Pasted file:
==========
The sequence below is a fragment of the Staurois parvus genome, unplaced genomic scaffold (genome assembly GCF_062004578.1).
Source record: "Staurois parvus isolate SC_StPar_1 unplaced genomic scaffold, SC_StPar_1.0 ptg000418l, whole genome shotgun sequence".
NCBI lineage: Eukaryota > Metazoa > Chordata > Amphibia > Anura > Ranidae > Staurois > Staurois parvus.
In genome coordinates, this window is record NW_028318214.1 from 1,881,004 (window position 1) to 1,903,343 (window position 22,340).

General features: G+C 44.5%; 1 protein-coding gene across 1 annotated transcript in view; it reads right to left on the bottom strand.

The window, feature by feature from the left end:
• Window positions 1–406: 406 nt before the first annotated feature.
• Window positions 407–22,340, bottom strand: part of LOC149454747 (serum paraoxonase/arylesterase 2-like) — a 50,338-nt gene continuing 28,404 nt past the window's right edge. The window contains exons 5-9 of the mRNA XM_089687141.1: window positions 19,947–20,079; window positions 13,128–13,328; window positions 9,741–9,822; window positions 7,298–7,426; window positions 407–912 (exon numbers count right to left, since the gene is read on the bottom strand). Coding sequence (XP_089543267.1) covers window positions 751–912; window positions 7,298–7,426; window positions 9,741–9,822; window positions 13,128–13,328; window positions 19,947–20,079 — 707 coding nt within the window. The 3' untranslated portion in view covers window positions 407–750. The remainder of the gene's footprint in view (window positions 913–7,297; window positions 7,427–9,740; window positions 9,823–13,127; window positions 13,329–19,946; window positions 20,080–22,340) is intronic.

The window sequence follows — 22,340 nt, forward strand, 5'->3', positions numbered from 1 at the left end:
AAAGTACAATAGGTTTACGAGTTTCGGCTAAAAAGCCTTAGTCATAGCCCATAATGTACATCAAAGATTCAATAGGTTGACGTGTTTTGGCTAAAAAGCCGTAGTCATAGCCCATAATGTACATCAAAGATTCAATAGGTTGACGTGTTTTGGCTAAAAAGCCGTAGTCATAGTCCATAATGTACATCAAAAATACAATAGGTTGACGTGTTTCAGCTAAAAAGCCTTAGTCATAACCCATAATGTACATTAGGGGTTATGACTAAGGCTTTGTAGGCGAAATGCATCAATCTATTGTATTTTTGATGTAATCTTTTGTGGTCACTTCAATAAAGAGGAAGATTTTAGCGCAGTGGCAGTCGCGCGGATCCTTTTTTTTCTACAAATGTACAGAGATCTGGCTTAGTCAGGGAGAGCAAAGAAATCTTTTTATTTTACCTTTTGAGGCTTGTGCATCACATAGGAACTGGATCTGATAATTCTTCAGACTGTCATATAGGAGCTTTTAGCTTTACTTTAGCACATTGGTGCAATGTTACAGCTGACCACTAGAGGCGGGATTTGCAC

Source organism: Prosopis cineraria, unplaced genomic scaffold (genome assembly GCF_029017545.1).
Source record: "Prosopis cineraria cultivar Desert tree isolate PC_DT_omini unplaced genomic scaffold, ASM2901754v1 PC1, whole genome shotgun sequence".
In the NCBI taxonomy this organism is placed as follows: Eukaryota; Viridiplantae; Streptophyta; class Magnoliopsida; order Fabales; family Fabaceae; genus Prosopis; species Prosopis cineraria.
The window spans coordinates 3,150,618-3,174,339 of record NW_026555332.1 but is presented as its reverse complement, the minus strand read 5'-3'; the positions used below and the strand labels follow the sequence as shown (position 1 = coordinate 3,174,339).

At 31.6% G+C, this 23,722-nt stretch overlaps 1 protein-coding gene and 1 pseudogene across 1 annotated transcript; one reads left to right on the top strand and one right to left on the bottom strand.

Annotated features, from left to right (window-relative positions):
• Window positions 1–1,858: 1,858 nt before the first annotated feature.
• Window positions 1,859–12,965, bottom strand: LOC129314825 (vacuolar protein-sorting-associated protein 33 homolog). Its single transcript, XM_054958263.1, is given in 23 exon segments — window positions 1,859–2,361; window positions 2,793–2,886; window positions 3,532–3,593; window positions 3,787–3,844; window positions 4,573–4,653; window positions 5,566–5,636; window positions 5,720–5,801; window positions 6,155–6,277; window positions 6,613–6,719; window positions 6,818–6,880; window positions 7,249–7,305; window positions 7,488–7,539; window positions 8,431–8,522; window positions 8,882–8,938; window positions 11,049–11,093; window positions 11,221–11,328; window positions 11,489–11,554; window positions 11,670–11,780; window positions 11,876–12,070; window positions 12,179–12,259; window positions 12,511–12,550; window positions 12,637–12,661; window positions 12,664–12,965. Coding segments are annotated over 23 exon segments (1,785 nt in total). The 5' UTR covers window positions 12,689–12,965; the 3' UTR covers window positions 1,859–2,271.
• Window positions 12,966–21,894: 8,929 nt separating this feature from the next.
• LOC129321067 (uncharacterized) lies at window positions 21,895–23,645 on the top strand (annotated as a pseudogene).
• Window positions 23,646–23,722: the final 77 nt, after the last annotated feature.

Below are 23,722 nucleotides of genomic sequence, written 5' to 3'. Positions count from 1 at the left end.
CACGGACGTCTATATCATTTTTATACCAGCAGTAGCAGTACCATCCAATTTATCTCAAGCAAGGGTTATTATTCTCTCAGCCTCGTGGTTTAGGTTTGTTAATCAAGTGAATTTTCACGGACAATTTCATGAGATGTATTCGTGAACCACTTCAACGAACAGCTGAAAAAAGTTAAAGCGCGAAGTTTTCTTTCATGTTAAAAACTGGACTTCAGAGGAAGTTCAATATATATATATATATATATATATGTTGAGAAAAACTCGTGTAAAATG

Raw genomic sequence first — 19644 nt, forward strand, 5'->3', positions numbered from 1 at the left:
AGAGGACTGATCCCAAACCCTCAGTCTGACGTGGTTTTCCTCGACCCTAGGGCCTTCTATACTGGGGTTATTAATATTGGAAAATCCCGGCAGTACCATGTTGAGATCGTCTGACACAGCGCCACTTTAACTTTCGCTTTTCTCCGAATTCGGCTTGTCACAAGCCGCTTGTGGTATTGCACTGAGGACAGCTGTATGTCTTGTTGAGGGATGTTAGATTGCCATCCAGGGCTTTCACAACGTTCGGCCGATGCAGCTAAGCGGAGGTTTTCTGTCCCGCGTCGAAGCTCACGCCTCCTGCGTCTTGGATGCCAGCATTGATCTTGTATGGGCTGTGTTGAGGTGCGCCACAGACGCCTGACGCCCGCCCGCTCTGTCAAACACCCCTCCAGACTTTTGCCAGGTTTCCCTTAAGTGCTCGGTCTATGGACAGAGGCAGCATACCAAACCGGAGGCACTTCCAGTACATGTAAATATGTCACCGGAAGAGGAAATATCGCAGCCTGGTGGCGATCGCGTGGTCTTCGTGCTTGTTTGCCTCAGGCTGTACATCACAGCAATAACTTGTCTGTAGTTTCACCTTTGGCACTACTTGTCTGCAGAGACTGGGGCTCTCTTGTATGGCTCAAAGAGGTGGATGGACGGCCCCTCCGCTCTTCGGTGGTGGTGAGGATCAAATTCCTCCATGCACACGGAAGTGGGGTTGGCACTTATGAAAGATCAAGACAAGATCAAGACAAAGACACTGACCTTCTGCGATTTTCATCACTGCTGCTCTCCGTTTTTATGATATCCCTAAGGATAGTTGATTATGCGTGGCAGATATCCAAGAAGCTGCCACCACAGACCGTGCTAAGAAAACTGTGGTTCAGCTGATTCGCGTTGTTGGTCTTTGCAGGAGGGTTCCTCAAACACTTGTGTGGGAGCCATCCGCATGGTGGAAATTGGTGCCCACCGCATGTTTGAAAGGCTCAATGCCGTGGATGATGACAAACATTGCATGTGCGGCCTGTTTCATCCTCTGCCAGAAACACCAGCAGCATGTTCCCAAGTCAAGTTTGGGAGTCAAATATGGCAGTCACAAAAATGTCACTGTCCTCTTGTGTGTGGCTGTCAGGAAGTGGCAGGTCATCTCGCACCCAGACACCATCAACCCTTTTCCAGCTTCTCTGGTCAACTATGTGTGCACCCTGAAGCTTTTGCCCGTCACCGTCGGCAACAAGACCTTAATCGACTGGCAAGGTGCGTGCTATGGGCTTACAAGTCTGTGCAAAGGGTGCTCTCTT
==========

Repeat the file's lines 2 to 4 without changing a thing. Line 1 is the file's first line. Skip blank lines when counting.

Source record: "Staurois parvus isolate SC_StPar_1 unplaced genomic scaffold, SC_StPar_1.0 ptg000418l, whole genome shotgun sequence".
NCBI lineage: Eukaryota > Metazoa > Chordata > Amphibia > Anura > Ranidae > Staurois > Staurois parvus.
In genome coordinates, this window is record NW_028318214.1 from 1,881,004 (window position 1) to 1,903,343 (window position 22,340).